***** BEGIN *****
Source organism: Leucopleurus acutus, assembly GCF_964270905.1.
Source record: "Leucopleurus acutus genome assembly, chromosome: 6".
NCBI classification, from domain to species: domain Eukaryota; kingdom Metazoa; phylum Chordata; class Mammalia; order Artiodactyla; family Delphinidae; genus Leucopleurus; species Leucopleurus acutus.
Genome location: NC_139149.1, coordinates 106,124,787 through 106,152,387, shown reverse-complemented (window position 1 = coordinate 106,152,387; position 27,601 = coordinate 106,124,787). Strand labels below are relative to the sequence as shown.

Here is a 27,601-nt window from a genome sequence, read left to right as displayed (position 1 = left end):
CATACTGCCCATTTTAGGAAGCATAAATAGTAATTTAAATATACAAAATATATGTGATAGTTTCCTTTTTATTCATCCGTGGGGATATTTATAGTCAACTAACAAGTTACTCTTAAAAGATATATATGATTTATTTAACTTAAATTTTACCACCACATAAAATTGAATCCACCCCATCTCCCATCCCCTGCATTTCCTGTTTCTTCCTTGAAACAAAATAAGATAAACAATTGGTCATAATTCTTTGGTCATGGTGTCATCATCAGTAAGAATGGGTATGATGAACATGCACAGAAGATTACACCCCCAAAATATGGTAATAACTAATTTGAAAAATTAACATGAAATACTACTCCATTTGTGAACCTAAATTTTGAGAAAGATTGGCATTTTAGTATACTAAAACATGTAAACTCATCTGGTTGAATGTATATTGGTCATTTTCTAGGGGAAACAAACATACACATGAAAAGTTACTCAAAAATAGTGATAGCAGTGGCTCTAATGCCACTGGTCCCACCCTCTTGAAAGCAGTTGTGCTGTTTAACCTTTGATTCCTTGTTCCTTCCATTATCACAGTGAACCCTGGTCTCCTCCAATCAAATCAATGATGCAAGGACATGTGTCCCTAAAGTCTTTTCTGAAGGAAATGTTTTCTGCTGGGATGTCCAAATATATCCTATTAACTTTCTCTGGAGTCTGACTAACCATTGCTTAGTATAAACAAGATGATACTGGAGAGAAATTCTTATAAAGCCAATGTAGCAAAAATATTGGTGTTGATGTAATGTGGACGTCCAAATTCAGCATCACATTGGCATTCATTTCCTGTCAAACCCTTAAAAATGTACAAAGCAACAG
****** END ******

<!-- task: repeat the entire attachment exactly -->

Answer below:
Source organism: Leucopleurus acutus, assembly GCF_964270905.1.
Source record: "Leucopleurus acutus genome assembly, chromosome: 6".
NCBI classification, from domain to species: domain Eukaryota; kingdom Metazoa; phylum Chordata; class Mammalia; order Artiodactyla; family Delphinidae; genus Leucopleurus; species Leucopleurus acutus.
Genome location: NC_139149.1, coordinates 106,124,787 through 106,152,387, shown reverse-complemented (window position 1 = coordinate 106,152,387; position 27,601 = coordinate 106,124,787). Strand labels below are relative to the sequence as shown.

Here is a 27,601-nt window from a genome sequence, read left to right as displayed (position 1 = left end):
CATACTGCCCATTTTAGGAAGCATAAATAGTAATTTAAATATACAAAATATATGTGATAGTTTCCTTTTTATTCATCCGTGGGGATATTTATAGTCAACTAACAAGTTACTCTTAAAAGATATATATGATTTATTTAACTTAAATTTTACCACCACATAAAATTGAATCCACCCCATCTCCCATCCCCTGCATTTCCTGTTTCTTCCTTGAAACAAAATAAGATAAACAATTGGTCATAATTCTTTGGTCATGGTGTCATCATCAGTAAGAATGGGTATGATGAACATGCACAGAAGATTACACCCCCAAAATATGGTAATAACTAATTTGAAAAATTAACATGAAATACTACTCCATTTGTGAACCTAAATTTTGAGAAAGATTGGCATTTTAGTATACTAAAACATGTAAACTCATCTGGTTGAATGTATATTGGTCATTTTCTAGGGGAAACAAACATACACATGAAAAGTTACTCAAAAATAGTGATAGCAGTGGCTCTAATGCCACTGGTCCCACCCTCTTGAAAGCAGTTGTGCTGTTTAACCTTTGATTCCTTGTTCCTTCCATTATCACAGTGAACCCTGGTCTCCTCCAATCAAATCAATGATGCAAGGACATGTGTCCCTAAAGTCTTTTCTGAAGGAAATGTTTTCTGCTGGGATGTCCAAATATATCCTATTAACTTTCTCTGGAGTCTGACTAACCATTGCTTAGTATAAACAAGATGATACTGGAGAGAAATTCTTATAAAGCCAATGTAGCAAAAATATTGGTGTTGATGTAATGTGGACGTCCAAATTCAGCATCACATTGGCATTCATTTCCTGTCAAACCCTTAAAAATGTACAAAGCAACAG